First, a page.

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Patrick Swift

 

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Patrick Swift (1927-1983) was a painter and key cultural figure who lived in both Dublin and London before settling in the Algarve. In Dublin he was part of the McDaid's pub circle of artistic and literary figures that included Patrick Kavanagh, Anthony Cronin and Brendan Behan amongst others. He later moved to London where he became an integral member of the Soho set that included Francis Bacon, George Barker, Elizabeth Smart, et al. Swift was largely a self-taught artist though he did attend night classes at the National College of Art in 1946 (under Sean Keating). He later set up his studio on Hatch Street and first exhibited in group shows at the Irish Exhibition of Living Art in 1950 & 51 where his work was singled out by critics. During his career Swift only held two solo exhibitions; Dublin in 1952 and Lisbon in 1974. His work has never been exhibited in Britain. His first exhibition at the Waddington Gallery in 1952 was highly acclaimed. In 1993 the Irish Museum of Modern Art (IMMA) held a retrospective of Swifts work. Again, the exhibition received great critical acclaim, with fellow artists such as Derek Hill (Irish Times, 24 January 1994) declaring Swift to be “probably the most formidable Irish artist of this century”.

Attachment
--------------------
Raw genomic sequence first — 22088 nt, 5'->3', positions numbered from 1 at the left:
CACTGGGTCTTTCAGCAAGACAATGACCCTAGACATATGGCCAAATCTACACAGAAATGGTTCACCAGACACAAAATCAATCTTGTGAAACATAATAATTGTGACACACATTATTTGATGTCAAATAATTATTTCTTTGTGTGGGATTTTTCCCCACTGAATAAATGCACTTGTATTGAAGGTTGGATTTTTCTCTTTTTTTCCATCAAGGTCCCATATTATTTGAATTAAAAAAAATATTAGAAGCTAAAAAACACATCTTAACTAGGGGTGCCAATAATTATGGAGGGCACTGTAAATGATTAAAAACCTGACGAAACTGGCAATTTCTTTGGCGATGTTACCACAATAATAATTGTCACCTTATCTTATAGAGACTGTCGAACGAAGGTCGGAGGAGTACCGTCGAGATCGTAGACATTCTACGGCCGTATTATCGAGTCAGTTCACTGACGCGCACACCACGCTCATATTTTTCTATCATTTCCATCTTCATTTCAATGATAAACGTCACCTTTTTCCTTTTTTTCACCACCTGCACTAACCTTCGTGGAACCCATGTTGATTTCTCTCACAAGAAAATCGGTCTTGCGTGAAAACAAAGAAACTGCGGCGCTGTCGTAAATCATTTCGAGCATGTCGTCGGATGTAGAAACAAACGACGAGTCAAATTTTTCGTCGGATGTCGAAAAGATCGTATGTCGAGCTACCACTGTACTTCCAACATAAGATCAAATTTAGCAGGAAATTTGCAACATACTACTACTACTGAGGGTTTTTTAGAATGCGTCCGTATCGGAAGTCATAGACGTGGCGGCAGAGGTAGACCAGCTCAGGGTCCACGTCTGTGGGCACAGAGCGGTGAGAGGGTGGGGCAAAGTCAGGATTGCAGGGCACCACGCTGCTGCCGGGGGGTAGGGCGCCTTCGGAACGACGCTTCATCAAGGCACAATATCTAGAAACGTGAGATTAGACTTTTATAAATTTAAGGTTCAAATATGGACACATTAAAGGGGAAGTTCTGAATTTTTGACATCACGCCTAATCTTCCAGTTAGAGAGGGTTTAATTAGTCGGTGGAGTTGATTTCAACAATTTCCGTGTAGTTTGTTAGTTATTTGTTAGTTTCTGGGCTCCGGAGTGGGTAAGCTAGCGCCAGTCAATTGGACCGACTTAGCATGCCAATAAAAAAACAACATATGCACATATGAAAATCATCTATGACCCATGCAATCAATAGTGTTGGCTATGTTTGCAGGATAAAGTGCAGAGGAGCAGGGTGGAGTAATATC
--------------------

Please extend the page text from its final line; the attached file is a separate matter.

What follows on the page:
Richard Morphet, Keeper, Tate Britain from 1986 until 1998 (in his introduction to the Swift exhibition at the Crawford Municipal Art Gallery in Cork) wrote :
“Although highly acclaimed in critical and artistic circles, the work of the Irish painter Patrick Swift has rarely been publicly exhibited...The vogue at the end of the 50s for abstract painting was not to his taste, nor could he work with academic realism. He sought an expression of life and human creativity which was meaningful and accessible, yet intensely personal, and inspired by emotion, by landscape. It seemed Ireland and England restricted him. Swift emigrated to Portugal in 1962. He later set up a pottery in the Algarve , whose part in the revival of the regional craft has been recognised. Here Swift made a huge contribution to the popularisation of the Algarve , and to the recognition of the beauty of Portugal 's landscape, history and culture...These are some of his most resonant works, where he has found his voice, and in the invigorating new climate the change in his painting was towards an enhanced sensuous warmth, a sense of the integrity of light and a feeling of the integration with nature, of painter and viewer.")